Debating proposed Washington County power plant and disagreeing on the key issues

Where well pads and compressor stations are now as common a sight as cows and pigs, a new industrial feature is slated for Robinson Township in Washington County. 

The Beech Hollow Project, a proposed natural gas-fired power plant, drew a crowd of about 100 people to the Fort Cherry High School on Wednesday for a state Department of Environmental Protection public hearing on its air permit.

The Robinson Power Co. has been trying since 2005 to build a power plant on the proposed 37-acre site. Two attempts to build a waste coal power plant using leftover coal from an earlier plant failed to pass muster and Robinson Power tacked toward natural gas. Now Beech Hollow, if approved, will run on natural gas from the Marcellus Shale formation.

“We're all landowners and we all have leases. Probably just about everybody in this room,” George Yonker, of Mt. Pleasant Township, said. He sat with several other community members, all of whom wore pale yellow shirts that read, “Land Owners United.”

“We’re sitting on the Saudi Arabia of natural gas,” his wife Kathy Yonker said. “As long as the power plant does what it's supposed to do and follows the rules ... We need electricity and we have natural gas right here in this region that can be used to fire this power plant.”

Washington County has seen economic growth from the developing natural gas industry. Before getting a well pad on their property, the Yonkers had to sell off eight different parcels of land to make money. With drilling royalties, they have since stopped. They expect to use the money to preserve their remaining land for their children.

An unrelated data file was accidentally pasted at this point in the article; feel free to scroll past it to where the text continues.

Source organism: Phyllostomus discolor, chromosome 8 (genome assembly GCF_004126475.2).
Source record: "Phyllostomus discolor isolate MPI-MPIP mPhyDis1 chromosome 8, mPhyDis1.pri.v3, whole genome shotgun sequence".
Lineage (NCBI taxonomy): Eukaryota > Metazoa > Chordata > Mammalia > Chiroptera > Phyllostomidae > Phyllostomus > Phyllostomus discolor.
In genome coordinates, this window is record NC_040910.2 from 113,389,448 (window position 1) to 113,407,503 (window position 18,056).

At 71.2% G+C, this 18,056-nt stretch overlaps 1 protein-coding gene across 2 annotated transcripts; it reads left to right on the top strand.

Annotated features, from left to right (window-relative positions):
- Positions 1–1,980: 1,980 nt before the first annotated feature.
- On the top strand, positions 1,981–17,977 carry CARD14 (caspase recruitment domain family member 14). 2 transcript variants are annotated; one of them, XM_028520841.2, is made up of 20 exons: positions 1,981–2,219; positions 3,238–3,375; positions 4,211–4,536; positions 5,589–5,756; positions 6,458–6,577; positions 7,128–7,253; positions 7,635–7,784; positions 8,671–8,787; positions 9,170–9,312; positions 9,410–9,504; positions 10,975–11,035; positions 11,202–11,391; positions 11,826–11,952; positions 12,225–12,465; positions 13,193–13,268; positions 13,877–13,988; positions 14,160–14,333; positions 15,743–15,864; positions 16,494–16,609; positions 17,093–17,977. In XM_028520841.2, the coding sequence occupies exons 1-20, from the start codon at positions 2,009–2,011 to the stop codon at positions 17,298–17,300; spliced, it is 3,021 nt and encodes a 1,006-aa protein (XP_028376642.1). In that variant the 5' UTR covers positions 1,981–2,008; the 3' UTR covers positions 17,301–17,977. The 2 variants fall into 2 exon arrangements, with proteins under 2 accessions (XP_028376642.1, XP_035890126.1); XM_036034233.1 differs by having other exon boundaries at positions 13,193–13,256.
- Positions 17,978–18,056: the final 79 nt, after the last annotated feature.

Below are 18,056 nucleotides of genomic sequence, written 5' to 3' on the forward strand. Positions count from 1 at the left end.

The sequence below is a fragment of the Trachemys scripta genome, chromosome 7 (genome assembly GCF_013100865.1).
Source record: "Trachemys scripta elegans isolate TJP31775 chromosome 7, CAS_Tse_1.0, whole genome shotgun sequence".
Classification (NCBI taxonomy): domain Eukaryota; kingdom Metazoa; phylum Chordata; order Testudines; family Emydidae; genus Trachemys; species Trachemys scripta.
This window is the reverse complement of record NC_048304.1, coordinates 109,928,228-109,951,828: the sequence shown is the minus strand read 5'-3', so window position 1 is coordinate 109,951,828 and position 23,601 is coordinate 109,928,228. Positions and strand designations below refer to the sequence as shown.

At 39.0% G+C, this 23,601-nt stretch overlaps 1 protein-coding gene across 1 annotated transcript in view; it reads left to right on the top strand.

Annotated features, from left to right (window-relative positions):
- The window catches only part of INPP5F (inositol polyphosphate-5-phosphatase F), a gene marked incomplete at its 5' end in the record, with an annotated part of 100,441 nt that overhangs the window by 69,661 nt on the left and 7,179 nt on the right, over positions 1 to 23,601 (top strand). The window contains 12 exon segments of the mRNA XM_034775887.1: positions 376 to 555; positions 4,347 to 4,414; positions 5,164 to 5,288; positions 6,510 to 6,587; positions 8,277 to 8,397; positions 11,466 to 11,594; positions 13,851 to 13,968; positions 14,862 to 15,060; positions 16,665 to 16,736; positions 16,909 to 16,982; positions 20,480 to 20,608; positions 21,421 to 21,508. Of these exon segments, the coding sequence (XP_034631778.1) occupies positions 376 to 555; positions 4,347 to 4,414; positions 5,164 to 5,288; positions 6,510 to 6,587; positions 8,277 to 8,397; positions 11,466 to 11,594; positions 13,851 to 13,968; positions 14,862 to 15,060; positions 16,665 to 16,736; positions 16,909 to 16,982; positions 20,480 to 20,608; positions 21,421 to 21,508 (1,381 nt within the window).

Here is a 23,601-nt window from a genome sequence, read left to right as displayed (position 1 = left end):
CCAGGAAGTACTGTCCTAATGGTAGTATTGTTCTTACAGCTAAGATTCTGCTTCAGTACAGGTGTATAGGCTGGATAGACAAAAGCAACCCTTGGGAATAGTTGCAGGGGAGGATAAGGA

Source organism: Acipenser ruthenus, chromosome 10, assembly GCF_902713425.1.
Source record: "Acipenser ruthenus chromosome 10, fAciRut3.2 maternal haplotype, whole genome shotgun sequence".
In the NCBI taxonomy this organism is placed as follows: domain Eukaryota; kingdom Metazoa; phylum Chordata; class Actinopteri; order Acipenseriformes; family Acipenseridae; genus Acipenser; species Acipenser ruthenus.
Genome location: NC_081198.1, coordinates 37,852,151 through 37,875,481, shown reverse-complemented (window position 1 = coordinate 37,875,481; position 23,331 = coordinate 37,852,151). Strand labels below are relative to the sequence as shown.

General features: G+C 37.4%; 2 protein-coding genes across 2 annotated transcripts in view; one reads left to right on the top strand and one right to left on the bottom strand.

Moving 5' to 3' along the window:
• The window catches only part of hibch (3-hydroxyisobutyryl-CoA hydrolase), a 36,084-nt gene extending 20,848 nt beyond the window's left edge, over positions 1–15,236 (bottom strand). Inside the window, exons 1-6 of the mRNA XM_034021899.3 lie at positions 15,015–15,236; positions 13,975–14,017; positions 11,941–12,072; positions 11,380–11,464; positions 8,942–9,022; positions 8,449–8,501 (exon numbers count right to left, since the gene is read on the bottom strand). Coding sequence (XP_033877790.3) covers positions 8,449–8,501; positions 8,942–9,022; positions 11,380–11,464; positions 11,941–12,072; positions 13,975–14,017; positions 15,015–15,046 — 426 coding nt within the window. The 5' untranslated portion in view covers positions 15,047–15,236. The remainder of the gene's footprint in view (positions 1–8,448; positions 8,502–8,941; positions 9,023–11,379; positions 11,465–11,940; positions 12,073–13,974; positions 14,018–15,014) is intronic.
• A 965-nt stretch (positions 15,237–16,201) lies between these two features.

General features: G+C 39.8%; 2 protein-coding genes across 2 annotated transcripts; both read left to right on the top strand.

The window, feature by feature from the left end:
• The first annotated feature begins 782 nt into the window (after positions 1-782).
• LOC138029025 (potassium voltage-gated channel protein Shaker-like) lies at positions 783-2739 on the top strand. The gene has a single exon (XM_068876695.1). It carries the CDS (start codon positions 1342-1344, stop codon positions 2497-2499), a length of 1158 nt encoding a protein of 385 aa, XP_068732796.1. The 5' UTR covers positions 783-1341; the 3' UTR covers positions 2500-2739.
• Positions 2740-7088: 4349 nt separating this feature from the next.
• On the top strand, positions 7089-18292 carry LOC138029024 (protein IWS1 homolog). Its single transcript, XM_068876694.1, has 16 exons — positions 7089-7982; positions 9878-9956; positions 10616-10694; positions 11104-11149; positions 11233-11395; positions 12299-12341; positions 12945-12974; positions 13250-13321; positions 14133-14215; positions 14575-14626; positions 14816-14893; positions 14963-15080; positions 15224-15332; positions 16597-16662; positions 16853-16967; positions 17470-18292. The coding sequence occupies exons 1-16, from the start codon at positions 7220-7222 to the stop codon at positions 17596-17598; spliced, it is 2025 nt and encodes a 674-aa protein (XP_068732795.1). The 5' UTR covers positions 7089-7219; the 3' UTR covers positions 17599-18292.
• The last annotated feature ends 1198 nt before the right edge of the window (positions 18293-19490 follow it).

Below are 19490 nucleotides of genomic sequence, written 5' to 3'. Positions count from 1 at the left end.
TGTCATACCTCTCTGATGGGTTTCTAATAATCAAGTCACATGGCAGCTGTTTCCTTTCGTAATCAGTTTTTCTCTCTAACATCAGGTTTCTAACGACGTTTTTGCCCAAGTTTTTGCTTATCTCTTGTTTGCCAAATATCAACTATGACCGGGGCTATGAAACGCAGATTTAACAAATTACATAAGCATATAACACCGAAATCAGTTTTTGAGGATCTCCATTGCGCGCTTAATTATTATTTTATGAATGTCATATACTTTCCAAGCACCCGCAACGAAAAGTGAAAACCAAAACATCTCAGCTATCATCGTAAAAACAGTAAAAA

“It has supported this area clear down to flaggers. Your engineers and your geologist down to tires — trucks that use tires. It's endless,” Ms. Yonker said.

As for air safety concerns? "Miniscule,” Ms. Yonker said. “As long as it's monitored responsibly."

The DEP modeling showed the plant wouldn’t violate health-based air quality standards, said Marc Gorog, the DEP’s air quality program manager for the southwest region of Pennsylvania.

Still, not all community interests align on the question of air quality. Some are concerned that the power plant will be built just over four miles from the Fort Cherry School District, which serves more than 1,000 children.

Spokesman Justin Wasser of the Clean Air Council read a prepared statement calling for more rigorous calculations, more stringent modeling for particulate matter, and a more thorough discussion of air quality risks. No one clapped after he finished speaking.

“The DEP seems to be issuing each of these permits in a vacuum,” said Lisa Graves Marcucci, an outreach coordinator with the Environmental Integrity Project, an advocacy group. “They're not looking at the cumulative impacts to a small area. We're going to get to the point where someone pans out and sees the bird’s-eye view and it's like, ‘Oh my gosh, where did that come from?’"

Cathy Lodge, who also works with Environmental Integrity Project and lives in Robinson Township, has opposed the Beech Hollow project for years.

“Over the past 10 years, I’ve started seeing the silos becoming condensate tanks and the barns becoming compressor stations. Pipeline replaced fence lines,” she said with a sigh. “I just started seeing this change to the farmland go from agriculture to industry.”

Public comment on the air permit can be made in writing or via email to until July 22. 

Amelia Nierenberg:, 412-263-1370 or @ajnierenberg.

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